Day three of the "not quite solo" autumn trip
26th September 2010
Having reached our destination at Maket Drayton it was time to turn tail and head for home. The snag was that we were not alone. A goodly contingent of the IWA delegates had similar plans and we headed south as part of a veritable convoy.
A helping hand at Tyrely
We made slow progress up the Tryley flight but as I was working solo I was never gong to move very fast. Fortunately a number of craft were coming down which eased my path no end. Whilst Woodseaves was very pretty our progress was hampered by a couple undergoing boat handling tuition and a huge fishing match which straggled on for a couple of miles from Goldstone Wharf. This group of fishermen were more surly than most and in spite of our slow speed and cheery waves our response rate was a mere to 25% - way down on the more usual 50%. If you ever get bored idling past fishing matches this game "charm offensive" can be quite distracting - as well as fostering good relations between boaters and fishermen.
We arrived at Norbury at 3.30pm and on this occasion the mooring was empty so we were able to stop and pump out. Mind you, their price with Blue is now a whopping £20! Maybe its time to get a self pump out unit. But the pump out was just the start of it.
The batteries on WB have lasted us five seasons and they were not new when we got her ,so I knew they were on borrowed time. Our battery monitoring is a bit primitive to say the least. There is no gauge so I figure that as long as the fridge lasts overnight the batteries are OK, but when they don't they have died. Last night they failed the test so I picked up two new ones (that's all we use on WB), and whilst I was about it I bought a new thin drive belt as the old one is tired and stretched to its limit. When extracted one battery was found to be utterly dead and the other hanging on by a whisker.
Rather than delay things I moored up and replaced the batteries. This went OK except that the terminals on the new batteries are on the other side to the old ones. This resulted in a bit of juggling with the leads but it all fitted OK in the end. The drive belt was another matter. I swapped like for like but in spite of getting a 100cm one I couldn't get it on the pulley for love nor money. In the end I went back to the chandlery to try and swap it for a 102.5cm belt but of course they didn't have one. They refunded my £9.99 and I refitted the old old one, but got filthy in the process. I ended up going into Halfords and picked up an appropriate belt for £3.99!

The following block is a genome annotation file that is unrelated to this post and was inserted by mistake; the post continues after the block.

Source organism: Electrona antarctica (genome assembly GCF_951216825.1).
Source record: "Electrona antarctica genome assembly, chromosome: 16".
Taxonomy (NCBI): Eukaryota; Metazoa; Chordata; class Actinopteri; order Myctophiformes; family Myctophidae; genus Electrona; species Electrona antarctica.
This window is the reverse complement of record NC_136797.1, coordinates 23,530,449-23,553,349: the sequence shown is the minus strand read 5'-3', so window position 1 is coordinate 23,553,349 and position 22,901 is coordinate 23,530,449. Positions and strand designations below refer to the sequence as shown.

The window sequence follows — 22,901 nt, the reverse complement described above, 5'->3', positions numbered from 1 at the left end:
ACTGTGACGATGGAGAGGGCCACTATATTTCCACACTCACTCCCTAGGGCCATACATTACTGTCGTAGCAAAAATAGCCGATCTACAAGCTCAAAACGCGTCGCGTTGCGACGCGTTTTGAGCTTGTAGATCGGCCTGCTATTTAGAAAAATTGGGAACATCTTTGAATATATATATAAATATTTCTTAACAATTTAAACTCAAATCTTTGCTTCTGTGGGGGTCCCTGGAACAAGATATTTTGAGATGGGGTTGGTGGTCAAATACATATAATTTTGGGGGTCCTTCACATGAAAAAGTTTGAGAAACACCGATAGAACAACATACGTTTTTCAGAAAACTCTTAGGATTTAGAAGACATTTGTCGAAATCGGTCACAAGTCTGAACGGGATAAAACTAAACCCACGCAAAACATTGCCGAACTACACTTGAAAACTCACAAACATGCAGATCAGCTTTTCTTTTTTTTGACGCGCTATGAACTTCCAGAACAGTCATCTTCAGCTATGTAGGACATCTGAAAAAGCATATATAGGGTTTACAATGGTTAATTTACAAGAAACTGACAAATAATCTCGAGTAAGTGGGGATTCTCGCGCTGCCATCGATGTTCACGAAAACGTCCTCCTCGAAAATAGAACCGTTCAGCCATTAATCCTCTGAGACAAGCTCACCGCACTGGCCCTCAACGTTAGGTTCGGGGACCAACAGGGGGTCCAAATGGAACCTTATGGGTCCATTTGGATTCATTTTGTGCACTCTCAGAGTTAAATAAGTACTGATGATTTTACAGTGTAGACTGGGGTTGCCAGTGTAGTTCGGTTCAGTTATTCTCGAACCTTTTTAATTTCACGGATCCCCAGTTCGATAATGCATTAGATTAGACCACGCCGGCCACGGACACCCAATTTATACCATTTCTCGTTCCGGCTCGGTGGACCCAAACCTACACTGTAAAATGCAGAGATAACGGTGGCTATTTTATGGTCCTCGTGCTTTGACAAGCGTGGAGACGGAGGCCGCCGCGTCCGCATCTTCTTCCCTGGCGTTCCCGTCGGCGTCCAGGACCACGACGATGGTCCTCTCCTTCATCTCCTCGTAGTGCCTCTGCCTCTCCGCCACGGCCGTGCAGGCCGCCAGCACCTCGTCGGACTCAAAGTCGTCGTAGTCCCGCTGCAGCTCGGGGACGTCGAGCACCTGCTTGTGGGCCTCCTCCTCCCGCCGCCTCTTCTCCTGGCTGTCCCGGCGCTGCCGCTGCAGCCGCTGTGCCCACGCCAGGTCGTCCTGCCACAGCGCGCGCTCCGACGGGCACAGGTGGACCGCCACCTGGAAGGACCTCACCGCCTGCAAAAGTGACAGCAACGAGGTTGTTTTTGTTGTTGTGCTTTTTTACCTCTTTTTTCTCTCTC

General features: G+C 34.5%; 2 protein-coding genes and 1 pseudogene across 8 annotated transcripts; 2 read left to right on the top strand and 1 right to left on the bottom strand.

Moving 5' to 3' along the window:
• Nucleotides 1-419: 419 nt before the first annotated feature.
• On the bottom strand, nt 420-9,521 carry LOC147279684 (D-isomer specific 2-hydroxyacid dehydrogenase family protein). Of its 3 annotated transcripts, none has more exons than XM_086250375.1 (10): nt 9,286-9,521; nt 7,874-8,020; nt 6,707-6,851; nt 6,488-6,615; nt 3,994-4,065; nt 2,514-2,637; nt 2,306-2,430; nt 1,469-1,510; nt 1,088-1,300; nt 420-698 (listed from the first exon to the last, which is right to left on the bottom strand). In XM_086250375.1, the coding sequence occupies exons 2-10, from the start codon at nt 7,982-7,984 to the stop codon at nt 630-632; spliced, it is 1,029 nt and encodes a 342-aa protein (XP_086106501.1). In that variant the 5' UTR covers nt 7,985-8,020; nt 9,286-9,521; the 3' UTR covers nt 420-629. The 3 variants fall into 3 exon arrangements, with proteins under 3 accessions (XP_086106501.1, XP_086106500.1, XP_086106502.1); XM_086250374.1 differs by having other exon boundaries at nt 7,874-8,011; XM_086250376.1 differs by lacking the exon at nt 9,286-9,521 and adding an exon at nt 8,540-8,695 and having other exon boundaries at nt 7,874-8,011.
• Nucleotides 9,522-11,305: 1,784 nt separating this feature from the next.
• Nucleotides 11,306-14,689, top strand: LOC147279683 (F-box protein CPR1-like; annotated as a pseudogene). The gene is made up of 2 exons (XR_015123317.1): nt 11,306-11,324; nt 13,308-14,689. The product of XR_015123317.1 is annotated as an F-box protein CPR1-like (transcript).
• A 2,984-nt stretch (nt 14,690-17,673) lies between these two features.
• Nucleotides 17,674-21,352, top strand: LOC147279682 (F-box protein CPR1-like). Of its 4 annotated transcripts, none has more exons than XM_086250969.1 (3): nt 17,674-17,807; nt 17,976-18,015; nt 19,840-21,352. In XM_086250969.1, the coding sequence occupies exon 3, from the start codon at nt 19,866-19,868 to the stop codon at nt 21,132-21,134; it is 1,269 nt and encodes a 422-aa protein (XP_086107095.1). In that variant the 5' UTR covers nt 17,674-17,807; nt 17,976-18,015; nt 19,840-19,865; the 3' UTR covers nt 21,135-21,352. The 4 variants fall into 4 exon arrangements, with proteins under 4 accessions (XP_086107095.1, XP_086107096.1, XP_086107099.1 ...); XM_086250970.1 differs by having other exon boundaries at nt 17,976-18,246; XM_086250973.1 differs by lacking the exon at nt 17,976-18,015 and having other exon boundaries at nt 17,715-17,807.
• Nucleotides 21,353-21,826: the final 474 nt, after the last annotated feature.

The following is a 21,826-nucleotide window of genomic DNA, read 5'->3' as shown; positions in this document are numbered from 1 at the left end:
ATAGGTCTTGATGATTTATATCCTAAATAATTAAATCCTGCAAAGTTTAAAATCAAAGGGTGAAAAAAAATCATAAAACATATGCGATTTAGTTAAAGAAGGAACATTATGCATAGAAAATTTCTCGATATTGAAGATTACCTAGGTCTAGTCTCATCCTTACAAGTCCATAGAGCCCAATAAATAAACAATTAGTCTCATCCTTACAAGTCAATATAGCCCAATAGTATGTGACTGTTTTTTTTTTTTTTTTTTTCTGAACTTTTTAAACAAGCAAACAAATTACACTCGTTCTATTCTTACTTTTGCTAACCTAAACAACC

The trip into Norbury had been in the company of a pair of day boats, one in front and one behind. These small craft were packed with a bunch of hard drinking but good humoured young people. In the morning their progress had been reasonable but as the alcohol was consumed (and the canal littered with bottles and cans) their path became aver more erratic. They repeatedly crashed into the trees, dropping stuff overboard but surprisingly keeping most of their crew on board. This was funny to watch but ultimately became frustrating. They eventually buried themselves in a tree on the approach to Grub St Cutting and we slipped by, handing back a pirates hat we had recovered from the canal earlier! The staff at Norbury junction greeted the news with grim faces - the group had hit the bottles as soon as they got aboard, and they clearly had reservations about the hiring.
We carried on through Gnosall in the gathering gloom but as we wanted a shorter last day we moved on into the twilight, mooring at a favourite spot in the little cutting just before the Wheaton Aston Embankment. This spot offers seclusion, deep water and shelter from any wind.
Matilda and I had been undertaking a Scrabble tournament over the weekend and having seen her move into a 2-0 lead this last night allowed me to claw back to a very respectable 2-2 draw.